Musings on IT, data management, whitewater rafting, and backpacking

Friday, August 12, 2011

New server room first impressions

We're moving into our new server room (data center is a dirty word now). I've mentioned many of the design elements in previous posts.

Here are my first impressions and a few lessons learned.

Major design elements:
  • 480 square feet
  • 60 KW IT power feed
  • Concrete slab floor with 6 inch high concrete pedestals under the server cabinets
  • Six sealed server cabinets with blanking panels and chimneys for heat exhaust
  • Room for six more server cabinets
  • White cabinets, white walls, and soon, white flooring
  • Sound absorbing foam on two walls
  • Two HVAC units on the roof; each can handle 80% of maximum load
  • Aggressive air-side economization
  • Supply temperature floats between 70 F and 86 F
  • No humidity controls
  • Overhead telecom ladder racks
  • Overhead power busses
  • 208 VAC single phase power for most IT loads
  • Rack-mount UPSes with generator backup for IT loads
  • Generator backup for HVAC
We have about 5 KW of active IT load now (as measured on the buss), with more servers moving in over the next few weeks.

So far, I'm happy with this design.

Some compromises are causing minor issues:

– Our off-the-shelf HVAC units do not have variable speed blowers (VFDs). Each unit blows 5,000 CFM, and is on or off. 5 KW IT load needs about 500-600 CFM, so we are overpressurized. The room doors tend to blow outward, but not dangerously so. We can reduce the overpressurization simply by removing some blanking panels, but we need to be careful not to mix cool and warm air. Custom HVAC units with VFDs were several times more expensive.

– Our contractor surprised us by painting the existing stained and scarred concrete floor (the old floor was fine with me). Now, we're vacuuming up small snowdrifts of paint chips daily, to keep them out of the servers. I'm getting an estimate for floating vinyl flooring next week. Next time I would spec vinyl flooring.

– We have a 75 KW transformer in the server room, in spite of my spec for "no high EMF sources in the server room". We moved the transformer to a corner just inside the door to minimize the EMF impact on the rest of the room. Transformer magnetic fields fall off as the cube of the distance, so this shouldn't be a big problem. The transformer generates some heat, too. Our main problem is keeping people from parking sensitive equipment or media on the handy flat topped surface.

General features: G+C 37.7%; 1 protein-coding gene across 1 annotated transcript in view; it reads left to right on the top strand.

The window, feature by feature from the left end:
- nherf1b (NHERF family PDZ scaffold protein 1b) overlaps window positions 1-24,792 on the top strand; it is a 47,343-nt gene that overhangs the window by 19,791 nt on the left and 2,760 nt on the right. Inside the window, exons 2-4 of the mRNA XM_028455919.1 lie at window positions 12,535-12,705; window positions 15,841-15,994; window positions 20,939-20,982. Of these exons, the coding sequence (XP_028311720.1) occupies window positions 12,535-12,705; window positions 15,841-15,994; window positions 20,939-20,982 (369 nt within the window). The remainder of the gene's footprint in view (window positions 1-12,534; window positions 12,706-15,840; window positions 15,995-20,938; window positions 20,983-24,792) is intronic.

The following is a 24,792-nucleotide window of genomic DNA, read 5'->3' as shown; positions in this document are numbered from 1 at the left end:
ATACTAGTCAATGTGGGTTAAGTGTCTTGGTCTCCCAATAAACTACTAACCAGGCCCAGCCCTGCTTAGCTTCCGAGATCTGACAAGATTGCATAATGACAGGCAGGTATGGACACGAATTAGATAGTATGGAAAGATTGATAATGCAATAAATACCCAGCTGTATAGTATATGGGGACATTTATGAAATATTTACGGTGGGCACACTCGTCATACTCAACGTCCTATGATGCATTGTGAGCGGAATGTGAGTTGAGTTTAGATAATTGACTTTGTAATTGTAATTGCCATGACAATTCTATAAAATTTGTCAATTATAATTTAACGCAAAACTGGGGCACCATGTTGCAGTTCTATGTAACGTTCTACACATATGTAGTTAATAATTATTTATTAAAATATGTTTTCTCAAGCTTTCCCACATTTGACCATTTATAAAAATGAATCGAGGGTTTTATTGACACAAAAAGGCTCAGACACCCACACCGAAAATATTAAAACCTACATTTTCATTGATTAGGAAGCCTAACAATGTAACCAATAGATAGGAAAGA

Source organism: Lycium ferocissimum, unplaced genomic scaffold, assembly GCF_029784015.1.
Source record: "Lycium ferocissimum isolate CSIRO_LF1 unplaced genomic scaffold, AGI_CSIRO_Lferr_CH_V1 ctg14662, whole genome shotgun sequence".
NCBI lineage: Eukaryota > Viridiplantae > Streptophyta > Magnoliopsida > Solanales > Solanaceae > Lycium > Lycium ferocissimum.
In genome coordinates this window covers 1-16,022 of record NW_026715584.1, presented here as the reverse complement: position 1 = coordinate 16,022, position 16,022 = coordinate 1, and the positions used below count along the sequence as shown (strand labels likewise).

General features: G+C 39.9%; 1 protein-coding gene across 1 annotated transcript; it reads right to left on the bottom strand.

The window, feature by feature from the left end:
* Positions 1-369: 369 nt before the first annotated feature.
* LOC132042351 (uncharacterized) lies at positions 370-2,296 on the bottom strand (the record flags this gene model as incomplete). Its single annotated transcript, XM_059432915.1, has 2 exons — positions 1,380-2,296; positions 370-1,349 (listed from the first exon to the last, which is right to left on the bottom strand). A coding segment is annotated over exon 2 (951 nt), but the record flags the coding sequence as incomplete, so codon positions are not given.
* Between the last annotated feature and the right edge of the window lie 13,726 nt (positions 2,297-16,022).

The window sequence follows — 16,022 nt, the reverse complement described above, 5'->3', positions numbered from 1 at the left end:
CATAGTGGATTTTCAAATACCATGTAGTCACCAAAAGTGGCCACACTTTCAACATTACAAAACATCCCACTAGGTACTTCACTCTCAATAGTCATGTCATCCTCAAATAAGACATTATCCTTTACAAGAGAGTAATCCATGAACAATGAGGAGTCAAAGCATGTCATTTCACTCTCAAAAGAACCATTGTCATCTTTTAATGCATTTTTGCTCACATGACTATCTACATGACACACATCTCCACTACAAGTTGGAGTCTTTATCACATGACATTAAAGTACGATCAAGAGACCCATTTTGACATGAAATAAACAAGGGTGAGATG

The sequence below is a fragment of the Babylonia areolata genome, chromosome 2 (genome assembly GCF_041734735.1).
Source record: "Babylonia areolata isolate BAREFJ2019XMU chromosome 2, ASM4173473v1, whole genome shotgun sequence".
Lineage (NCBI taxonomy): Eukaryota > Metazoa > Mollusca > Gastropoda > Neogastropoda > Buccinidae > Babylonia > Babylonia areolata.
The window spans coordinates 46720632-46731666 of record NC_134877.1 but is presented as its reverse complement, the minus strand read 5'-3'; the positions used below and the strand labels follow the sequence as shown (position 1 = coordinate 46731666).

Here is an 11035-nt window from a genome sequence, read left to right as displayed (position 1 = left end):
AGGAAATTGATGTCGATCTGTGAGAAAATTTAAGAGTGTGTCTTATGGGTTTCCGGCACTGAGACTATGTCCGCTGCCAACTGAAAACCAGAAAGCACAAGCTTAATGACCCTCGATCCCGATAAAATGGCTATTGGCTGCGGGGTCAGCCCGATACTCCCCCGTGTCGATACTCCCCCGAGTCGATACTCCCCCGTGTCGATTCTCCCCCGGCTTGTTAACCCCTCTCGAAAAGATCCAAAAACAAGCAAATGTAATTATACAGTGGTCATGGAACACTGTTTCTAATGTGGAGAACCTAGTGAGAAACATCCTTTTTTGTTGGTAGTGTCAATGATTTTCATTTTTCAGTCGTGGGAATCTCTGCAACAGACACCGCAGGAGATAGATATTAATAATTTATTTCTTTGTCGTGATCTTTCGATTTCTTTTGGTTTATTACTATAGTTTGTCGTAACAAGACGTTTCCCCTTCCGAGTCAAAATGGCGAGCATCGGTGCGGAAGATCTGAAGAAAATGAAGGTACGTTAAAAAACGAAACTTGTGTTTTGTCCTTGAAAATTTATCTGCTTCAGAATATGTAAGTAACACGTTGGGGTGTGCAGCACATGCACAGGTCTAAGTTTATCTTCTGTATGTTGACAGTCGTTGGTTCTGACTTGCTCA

– The cabinet chimneys are fitted into an overhead exhaust duct, instead of a dropped-ceiling plenum. This design, chosen by the HVAC subcontractor, took a lot of custom sheet metal work and minor modifications to the chimney mounts. Adding more cabinets in the future will require more custom work.

Other issues that came up:

Clear communication with the HVAC subcontractor was challenging. My design goals were so different from what they had installed elsewhere, that they kept making incorrect assumptions. However, the back-and-forth was useful. The lower temperature bound of 70 F is much higher than my original spec of 60 F, but recirculating IT-generated heat is free. 70 F gives us plenty of margin above the highest dew point we've recorded in the past year of 62 F. We also lowered my upper bound spec from 90 F to 86 F. The cooling lag when the compressors kick in mean we could peak at about 90 F.

– The HVAC subcontractor ran supply ductwork into the "cold" aisle, even though my design doesn't require that. Could have just dumped the cool air through a large screen in the wall. We don't need precise distribution of cool air since we have almost no warm and cool air mixing.

Never again will I say something like "how hard can it be to install cabinets?"  Installing 6 cabinets took 2-3 of us 3 full days, not including connecting chimneys to the overhead exhaust duct. And then we spent several days off-and-on fixing problems with the floor bolts and brackets. Next time, I'll pay for professional installation.


  1. Updates:

    – The HVAC subcontractor installed a manually-adjustable air bypass, which almost eliminates the pressure on the doors. We need to adjust only when we add or remove significant IT equipment.

    – We had inexpensive, light-colored vinyl flooring installed over the peeling painted floor. Much better looking, improves light levels in the room, and no more paint chip snowdrifts.

    - Bought a Gauss meter from a reputable source, and measured the levels around the transformer. Except for one spot right where power enters and exits, the magnetic fields were well below anything that could affect magnetic media. Our electrical subcontractor says modern transformers are much better about this.

    - No problems so far with room temperatures, and we've gone through the hottest and possibly coldest parts of a typical year since move-in.

  2. Nice blog.....The structural support offered by server cabinets is crucial to keeping expensive hardware in place. And also to making that hardware easy to fix when problems arise, or to swap out when it becomes superannuated.
    server rack and cabinets